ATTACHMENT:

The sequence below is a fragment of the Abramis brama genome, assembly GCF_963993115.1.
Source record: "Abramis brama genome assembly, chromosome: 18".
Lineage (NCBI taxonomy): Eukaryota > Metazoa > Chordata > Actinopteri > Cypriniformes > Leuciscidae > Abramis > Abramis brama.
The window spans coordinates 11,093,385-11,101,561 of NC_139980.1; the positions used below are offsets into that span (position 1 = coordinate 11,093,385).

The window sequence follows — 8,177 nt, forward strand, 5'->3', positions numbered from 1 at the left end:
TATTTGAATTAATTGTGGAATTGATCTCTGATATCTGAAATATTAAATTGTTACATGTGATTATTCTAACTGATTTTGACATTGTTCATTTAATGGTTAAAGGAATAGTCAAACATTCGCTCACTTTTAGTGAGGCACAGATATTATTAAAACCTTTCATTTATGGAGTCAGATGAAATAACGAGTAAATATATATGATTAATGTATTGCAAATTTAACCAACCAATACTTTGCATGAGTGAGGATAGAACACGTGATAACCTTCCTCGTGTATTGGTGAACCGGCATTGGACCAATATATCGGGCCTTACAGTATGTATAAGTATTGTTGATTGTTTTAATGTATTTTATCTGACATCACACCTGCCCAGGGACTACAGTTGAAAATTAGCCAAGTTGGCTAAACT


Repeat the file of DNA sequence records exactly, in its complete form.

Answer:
The sequence below is a fragment of the Abramis brama genome, assembly GCF_963993115.1.
Source record: "Abramis brama genome assembly, chromosome: 18".
Lineage (NCBI taxonomy): Eukaryota > Metazoa > Chordata > Actinopteri > Cypriniformes > Leuciscidae > Abramis > Abramis brama.
The window spans coordinates 11,093,385-11,101,561 of NC_139980.1; the positions used below are offsets into that span (position 1 = coordinate 11,093,385).

The window sequence follows — 8,177 nt, forward strand, 5'->3', positions numbered from 1 at the left end:
TATTTGAATTAATTGTGGAATTGATCTCTGATATCTGAAATATTAAATTGTTACATGTGATTATTCTAACTGATTTTGACATTGTTCATTTAATGGTTAAAGGAATAGTCAAACATTCGCTCACTTTTAGTGAGGCACAGATATTATTAAAACCTTTCATTTATGGAGTCAGATGAAATAACGAGTAAATATATATGATTAATGTATTGCAAATTTAACCAACCAATACTTTGCATGAGTGAGGATAGAACACGTGATAACCTTCCTCGTGTATTGGTGAACCGGCATTGGACCAATATATCGGGCCTTACAGTATGTATAAGTATTGTTGATTGTTTTAATGTATTTTATCTGACATCACACCTGCCCAGGGACTACAGTTGAAAATTAGCCAAGTTGGCTAAACT